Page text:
Some entrepreneurs are bullish on the market potential of this minor cannabinoid and are making significant investments into widely distributed products featuring the molecule. “I think delta-8 will dwarf the CBD market and can be bigger than any other cannabinoid in any other space,” said Nicholas Warrander, CEO of LiftedMade, in an interview with Rolling Stone Magazine in January 2021. 

A Clinical Doctor Weighs In

Dr. Benjamin Caplan is a medical doctor and practicing clinician who serves as Chief Medical Officer for CED Clinic and the CED Foundation in Boston, Massachusetts. In his capacity at the CED Foundation, Caplan has curated a large collection of peer-reviewed scientific research and related literature regarding the medicinal efficacy of the chief wellness molecules produced by the cannabis plant, including cannabinoids and terpenes.   

Caplan emphasized the novelty of delta-8 THC in both adult use and medical markets and how this molecule appeals to the patients in his particular clinical practice. “Among the patients nationwide who are savvy enough to know about delta-8 THC, most are thrilled to have a therapeutic compound that supplies a less euphoric experience than it’s delta-9 sister,” Caplan told me during an exclusive interview for this article.  

“Other attributes of delta-8, including mild appetite stimulation, antioxidant effect, and relief from anxiety, pain, and nauseousness make it a fan favorite,” the pioneering doctor told me.  

Caplan warned of the risk of oversimplifying the message of how delta-8 tends to not produce paranoia among users, cautioning doctors and marketing executives to avoid statingor even suggestingthat paranoia and panic attacks are never experienced with delta-8 THC. 

Like with any drug and as occurs with other cannabinoids and terpenes, sensitivities and negative reactions to delta-8 simply will occur in a small percentage of use cases. Those who suffer a negative response often are new users, where a lack of experience results in an overly potent dosethe pathway to anxiety and potential panic attacks. In medical cannabis patient populations such as those suffering social anxiety or Post-traumatic Stress Disorder (a combined patient population that exceeds 60 million in the U.S. alone), panic attacks are obviously the antithesis of a desired outcome.  

“At especially strong doses, delta-8 can sometimes cause some feelings of paranoia, especially in new users,” said Caplan. Overall, however, the research-steeped physician emphasized the utility of delta-8 THC and how it may help some patients and consumers in ways that the delta-9 variant simply cannot.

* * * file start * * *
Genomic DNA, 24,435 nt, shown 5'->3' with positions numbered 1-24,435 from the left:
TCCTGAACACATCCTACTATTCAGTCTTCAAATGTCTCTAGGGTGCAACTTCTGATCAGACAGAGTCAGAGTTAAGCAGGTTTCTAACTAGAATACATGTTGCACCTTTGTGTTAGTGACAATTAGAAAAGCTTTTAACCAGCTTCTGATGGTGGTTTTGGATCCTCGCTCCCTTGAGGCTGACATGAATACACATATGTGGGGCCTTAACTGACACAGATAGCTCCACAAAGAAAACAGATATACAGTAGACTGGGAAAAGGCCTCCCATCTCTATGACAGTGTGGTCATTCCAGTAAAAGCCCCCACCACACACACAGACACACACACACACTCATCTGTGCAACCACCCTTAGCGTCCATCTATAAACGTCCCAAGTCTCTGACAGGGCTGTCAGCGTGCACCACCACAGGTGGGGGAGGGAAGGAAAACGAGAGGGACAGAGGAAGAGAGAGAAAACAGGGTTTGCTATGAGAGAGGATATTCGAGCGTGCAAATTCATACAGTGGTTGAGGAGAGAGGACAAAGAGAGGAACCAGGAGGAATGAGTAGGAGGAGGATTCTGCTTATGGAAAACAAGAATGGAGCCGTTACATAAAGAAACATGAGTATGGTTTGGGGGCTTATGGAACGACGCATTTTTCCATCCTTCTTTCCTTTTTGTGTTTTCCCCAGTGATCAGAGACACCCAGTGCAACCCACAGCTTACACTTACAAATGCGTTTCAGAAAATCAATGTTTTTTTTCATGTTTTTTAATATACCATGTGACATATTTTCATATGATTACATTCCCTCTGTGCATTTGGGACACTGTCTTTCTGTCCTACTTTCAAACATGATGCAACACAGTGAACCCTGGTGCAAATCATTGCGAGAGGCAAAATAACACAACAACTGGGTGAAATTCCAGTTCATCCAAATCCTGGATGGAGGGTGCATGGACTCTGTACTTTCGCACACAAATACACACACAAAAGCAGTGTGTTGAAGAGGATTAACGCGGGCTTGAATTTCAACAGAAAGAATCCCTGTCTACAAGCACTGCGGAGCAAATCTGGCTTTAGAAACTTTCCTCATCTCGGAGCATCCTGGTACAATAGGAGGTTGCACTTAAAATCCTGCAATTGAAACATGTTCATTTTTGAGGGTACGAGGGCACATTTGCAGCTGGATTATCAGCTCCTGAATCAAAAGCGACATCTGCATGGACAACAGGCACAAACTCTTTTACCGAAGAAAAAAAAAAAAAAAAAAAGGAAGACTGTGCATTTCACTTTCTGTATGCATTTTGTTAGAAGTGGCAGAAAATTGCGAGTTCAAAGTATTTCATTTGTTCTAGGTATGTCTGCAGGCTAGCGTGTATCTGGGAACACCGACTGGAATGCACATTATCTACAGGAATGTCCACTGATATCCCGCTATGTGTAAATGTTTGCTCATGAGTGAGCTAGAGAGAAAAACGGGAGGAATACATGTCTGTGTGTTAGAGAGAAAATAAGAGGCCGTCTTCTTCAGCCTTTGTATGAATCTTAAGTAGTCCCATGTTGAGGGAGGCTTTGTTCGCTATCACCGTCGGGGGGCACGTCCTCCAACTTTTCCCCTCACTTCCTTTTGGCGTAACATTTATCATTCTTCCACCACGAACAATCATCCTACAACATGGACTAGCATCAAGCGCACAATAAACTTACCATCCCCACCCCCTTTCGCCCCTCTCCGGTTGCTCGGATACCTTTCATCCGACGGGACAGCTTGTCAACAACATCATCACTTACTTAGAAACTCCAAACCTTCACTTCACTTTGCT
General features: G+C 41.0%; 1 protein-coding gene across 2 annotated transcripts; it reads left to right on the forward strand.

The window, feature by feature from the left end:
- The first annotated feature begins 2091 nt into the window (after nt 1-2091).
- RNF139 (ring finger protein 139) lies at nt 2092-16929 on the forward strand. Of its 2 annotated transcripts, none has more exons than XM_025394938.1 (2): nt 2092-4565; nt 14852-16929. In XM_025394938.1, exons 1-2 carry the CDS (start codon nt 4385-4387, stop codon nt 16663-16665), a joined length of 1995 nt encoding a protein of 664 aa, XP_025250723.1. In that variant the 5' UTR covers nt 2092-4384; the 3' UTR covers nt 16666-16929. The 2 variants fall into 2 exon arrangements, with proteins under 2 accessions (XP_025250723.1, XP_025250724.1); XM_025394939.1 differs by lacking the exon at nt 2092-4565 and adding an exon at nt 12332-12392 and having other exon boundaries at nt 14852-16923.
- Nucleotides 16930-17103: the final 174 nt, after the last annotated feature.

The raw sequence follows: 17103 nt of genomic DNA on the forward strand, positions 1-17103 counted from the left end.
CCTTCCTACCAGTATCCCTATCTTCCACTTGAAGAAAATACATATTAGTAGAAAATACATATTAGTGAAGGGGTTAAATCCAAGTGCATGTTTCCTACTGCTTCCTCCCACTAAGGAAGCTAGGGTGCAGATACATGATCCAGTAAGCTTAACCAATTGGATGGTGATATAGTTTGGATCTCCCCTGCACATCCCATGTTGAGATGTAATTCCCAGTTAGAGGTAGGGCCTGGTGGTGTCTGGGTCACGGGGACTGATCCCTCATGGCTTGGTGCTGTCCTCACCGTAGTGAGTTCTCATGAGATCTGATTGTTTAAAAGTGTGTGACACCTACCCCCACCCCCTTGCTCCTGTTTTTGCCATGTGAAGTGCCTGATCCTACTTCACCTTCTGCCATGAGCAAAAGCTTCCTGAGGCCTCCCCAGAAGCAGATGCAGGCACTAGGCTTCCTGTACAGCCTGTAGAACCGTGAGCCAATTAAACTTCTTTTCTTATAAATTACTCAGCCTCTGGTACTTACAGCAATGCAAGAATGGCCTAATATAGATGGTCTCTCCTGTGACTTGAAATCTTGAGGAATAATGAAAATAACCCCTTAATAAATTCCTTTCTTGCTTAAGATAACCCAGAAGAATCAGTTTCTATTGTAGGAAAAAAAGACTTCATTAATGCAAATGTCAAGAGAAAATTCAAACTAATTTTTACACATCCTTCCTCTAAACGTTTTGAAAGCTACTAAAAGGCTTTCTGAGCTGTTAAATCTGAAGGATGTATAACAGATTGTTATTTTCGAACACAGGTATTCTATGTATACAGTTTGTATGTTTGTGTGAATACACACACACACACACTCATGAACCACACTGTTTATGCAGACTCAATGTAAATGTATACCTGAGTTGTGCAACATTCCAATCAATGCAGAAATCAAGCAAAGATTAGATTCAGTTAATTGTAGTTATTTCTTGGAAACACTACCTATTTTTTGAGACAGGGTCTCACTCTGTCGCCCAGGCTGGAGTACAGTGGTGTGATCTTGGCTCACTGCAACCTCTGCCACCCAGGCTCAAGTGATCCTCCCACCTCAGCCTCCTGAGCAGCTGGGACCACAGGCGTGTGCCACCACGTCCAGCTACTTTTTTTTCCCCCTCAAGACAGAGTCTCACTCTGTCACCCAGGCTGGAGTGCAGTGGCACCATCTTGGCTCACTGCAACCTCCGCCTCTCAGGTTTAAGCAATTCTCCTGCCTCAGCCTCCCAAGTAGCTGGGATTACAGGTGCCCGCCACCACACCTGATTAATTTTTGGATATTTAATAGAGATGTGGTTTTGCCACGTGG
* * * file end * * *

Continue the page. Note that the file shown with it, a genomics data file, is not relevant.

“While the combination of delta-8 and delta-9 often yields a less euphoric experience, it can be a very pleasant alternative to blends of delta-9 THC and CBD,” said Caplan.

Research Studies

A range of research dating back roughly 50 years has documented the wellness benefits of delta-8 THC and its relationship to its popular sibling, the delta-9 analog. Discoveries to date include a significant safety profile and a lack of the negative side effects so common with many drug-based pharmaceutical therapies. 

A 1973 study reported that the delta-8 isomer of the molecule conveyed roughly two-thirds of the potency of delta-9. “Delta‐8  (THC) has activity in man similar to that of its double‐bond isomer, delta‐9‐THC. Its relative potency to the other isomer, as judged following both oral and intravenous administration, is 2:3.” 

A 1995 clinical trial study by Israeli cannabinoid research pioneer Raphael Mechoulam treated eight children who had “various hematologic cancers,”aged 3-13, with delta-8 THC. The study reported that the sometimes severe vomiting that results from chemotherapy and consumption of cytotoxic cancer-killing drugs “was completely prevented.” The study also examined the overall safety profile of delta-8 THC, noting that negative side effects “were negligible.”

The Mechoulam study also revealed that delta-8 THC binds to both CB1 and CB2 receptors in the ECS (many cannabinoids are exclusive in their binding behavior, attaching to or strongly favoring only one of the receptor types). Many studies indicate that psychoactivity results only when cannabinoids such as delta-9 THC, THCV, and delta-8 THC bind with CB1 receptors in the brain and central nervous system (CNS). 

Because delta-8 also binds with the CB2 receptors that are most dense in the body’s periphery (outside the brain and CNS), it may play a significant role in the management of pain and perhaps immune function and be of interest to the huge population of chronic pain patients that is estimated to exceed 67 million (20% of the population) in the United States alone. 

A 2020 study entitled “Oral Cannabidiol Does Not Convert to Δ8-THC or Δ9-THC in Humans: A Pharmacokinetic Study in Healthy Subjects” proved wrong the urban legend that CBD, when consumed by humans, might be converted to delta-8 or delta-9 THC and, thus, result in an undesired psychotropic effect.  

The study’s authors concluded that their results “may have clinical and forensic implications considering the potentially toxic effects of Δ9-THC and other cannabis constituents, including cognitive impairment and…psychiatric disturbances.” 


PHOTOS: Dr. Benjamin Caplan at CED Foundation